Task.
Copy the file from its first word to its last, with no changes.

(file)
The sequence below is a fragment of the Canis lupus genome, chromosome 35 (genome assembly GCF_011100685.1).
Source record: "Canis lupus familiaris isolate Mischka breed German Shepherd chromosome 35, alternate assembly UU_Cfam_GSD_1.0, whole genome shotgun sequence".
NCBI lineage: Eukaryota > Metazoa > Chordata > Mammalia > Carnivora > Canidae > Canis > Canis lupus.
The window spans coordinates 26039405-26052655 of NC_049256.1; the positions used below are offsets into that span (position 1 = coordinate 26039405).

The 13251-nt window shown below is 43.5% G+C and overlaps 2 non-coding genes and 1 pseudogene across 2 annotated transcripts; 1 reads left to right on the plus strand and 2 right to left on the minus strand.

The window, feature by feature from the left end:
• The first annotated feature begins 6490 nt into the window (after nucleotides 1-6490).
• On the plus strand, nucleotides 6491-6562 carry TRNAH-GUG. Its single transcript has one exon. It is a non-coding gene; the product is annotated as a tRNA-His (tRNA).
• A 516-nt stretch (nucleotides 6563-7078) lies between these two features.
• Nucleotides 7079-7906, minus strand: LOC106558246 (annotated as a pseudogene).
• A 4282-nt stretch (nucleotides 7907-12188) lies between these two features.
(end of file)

The sequence below is a fragment of the Canis lupus genome, chromosome 35 (genome assembly GCF_011100685.1).
Source record: "Canis lupus familiaris isolate Mischka breed German Shepherd chromosome 35, alternate assembly UU_Cfam_GSD_1.0, whole genome shotgun sequence".
NCBI lineage: Eukaryota > Metazoa > Chordata > Mammalia > Carnivora > Canidae > Canis > Canis lupus.
The window spans coordinates 26039405-26052655 of NC_049256.1; the positions used below are offsets into that span (position 1 = coordinate 26039405).

The 13251-nt window shown below is 43.5% G+C and overlaps 2 non-coding genes and 1 pseudogene across 2 annotated transcripts; 1 reads left to right on the plus strand and 2 right to left on the minus strand.

The window, feature by feature from the left end:
• The first annotated feature begins 6490 nt into the window (after nucleotides 1-6490).
• On the plus strand, nucleotides 6491-6562 carry TRNAH-GUG. Its single transcript has one exon. It is a non-coding gene; the product is annotated as a tRNA-His (tRNA).
• A 516-nt stretch (nucleotides 6563-7078) lies between these two features.
• Nucleotides 7079-7906, minus strand: LOC106558246 (annotated as a pseudogene).
• A 4282-nt stretch (nucleotides 7907-12188) lies between these two features.